The Exorcist (英語) ペーパーバック – Special Edition, 2011/10/13
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Father Damien Karras: 'Where is Regan?'
Regan MacNeil: 'In here. With us.'
The terror begins unobtrusively. Noises in the attic. In the child's room, an odd smell, the displacement of furniture, an icy chill. At first, easy explanations are offered. Then frightening changes begin to appear in eleven-year-old Regan. Medical tests fail to shed any light on her symptoms, but it is as if a different personality has invaded her body.
Father Damien Karras, a Jesuit priest, is called in. Is it possible that a demonic presence has possessed the child? Exorcism seems to be the only answer...
First published in 1971, The Exorcist became a literary phenomenon and inspired one of the most shocking films ever made. This edition, polished and expanded by the author, includes new dialogue, a new character and a chilling new extended scene, provides an unforgettable reading experience that has lost none of its power to shock and continues to thrill and terrify new readers.
"A tremendous novel...fast, powerful and completely gripping" (Sunday Express)
"Well researched, written in a literate style... grips with the force of evil incarnate, and there are not many readers who will be unmoved" (The New York Times Book Review)
"Wonderfully exciting" (Newsweek)
"Immensely satisfying... holds its audience in a vice-like grip" (LA Times)
4件中1 - 4件目のレビューを表示
At its core, though, it's such a Catholic book. Part is about poor Regan's fight with a demon styling himself as "Captain Howdy," but it's mostly the dark night of Father Karras's soul. After the death of his mother (whom he feels he let down), his faith is shot. Compounded with his training as a psychiatrist, he is in a hell of a dilemma with Regan's case -- he so badly wants to believe she is possessed and the Devil is real and so is God, but he so badly wants to believe he's not nuts and this is a girl undergoing an extreme case of psychic breakdown. Every single sign that this is a genuine devil comes with just enough doubt that I even started wondering, "...could she just be crazy?"
I'm quibbling a little with the rating, though. The last chapter was...eh. I despise when authors feel the need to beat you over the head with "See? This could mean one of two things:..." But, for its faults, it succeeds in troubling the soul (just as Blatty and Captain Howdy want): if Regan is possessed, how could God do this to her and her family? If she isn't...there is something really dark at the bottom of even a young child's soul. It spooked me a bit. It wins.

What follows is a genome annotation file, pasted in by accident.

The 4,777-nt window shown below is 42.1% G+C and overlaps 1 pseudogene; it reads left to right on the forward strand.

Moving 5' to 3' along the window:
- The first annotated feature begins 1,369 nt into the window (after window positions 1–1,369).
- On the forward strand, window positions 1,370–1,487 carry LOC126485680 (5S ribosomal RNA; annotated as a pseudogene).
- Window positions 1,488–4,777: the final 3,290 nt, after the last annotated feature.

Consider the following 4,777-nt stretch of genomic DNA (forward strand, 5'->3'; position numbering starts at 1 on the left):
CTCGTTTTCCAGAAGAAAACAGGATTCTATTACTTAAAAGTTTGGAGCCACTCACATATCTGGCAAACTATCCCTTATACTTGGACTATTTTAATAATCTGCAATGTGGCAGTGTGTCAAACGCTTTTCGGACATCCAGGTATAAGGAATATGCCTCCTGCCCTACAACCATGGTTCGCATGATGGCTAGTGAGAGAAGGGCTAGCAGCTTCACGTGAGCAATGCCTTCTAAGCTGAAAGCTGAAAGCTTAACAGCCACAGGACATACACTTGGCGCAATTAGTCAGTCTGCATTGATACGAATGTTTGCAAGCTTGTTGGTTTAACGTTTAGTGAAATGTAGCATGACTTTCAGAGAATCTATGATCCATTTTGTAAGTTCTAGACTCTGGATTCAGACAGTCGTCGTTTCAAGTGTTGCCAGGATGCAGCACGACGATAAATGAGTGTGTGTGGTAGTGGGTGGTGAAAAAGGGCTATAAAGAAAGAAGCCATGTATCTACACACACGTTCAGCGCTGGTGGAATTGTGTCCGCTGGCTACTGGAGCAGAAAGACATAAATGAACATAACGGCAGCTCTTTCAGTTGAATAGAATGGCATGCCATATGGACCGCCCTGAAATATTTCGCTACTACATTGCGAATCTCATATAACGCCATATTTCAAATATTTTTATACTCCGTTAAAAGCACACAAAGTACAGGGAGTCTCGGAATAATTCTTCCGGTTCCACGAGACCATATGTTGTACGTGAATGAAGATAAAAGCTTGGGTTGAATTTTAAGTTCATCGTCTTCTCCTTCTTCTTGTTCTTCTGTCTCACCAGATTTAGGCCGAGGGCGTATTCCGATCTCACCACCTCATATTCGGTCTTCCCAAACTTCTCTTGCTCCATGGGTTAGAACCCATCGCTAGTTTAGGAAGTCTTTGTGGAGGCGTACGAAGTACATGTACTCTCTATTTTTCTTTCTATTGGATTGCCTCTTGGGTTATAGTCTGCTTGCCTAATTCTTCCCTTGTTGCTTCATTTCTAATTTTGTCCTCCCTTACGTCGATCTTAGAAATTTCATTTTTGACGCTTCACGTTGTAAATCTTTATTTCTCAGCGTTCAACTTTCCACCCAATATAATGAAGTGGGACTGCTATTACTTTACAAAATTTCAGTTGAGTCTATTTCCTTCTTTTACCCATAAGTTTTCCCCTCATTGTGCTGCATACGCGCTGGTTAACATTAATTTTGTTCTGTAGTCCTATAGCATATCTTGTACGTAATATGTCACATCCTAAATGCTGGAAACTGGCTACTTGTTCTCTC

Minor tangent I'd like to touch on: the most odd object in this book is Detective Kinderman. His mannerisms, modest demeanor belying a sharp cunning, and self-deprecating humor is so startlingly like my favorite TV character, Columbo -- in fact, so alike that Blatty accuses the show's creators of lifting his character -- that it struck me to find him in the midst of a quite unsettling book.
What I loved most about the book when I first read it-and what I cherish now-is how real the characters seem. The author, William Peter Blatty, was a graduate of Georgetown University and knew well the world of Jesuit priests. For my money, he did a marvelous job of delving into their humor, their disappointments, and their loneliness. And when he takes a tortured soul like Damien Karras, a priest who is also a brilliant psychologist, and puts him in a room with Satan, well… Let's just say things get really interesting.
One more thing. In rereading the novel and recalling Lee J. Cobb's excellent screen portrayal of Kinderman, I was happily reminded that the author had quite a sense of humor. To me, his dogged cop is Columbo if he'd been Jewish. Seeing this weary flat-foot spar with the dour priest is nothing short of magical.
As bad as things get for the girl, Regan, and her mother, Chris, Blatty gives us hope that God will prevail in the end. Without that, this story would have been nihilistic and pointless. An exercise in demonic torture porn. So, whether you are a person of faith or not, if you enjoy horror that is smart, funny, and mind-numbingly scary, I heartily recommend this book. And if, like me, you're Catholic, be sure to keep a Rosary on your nightstand.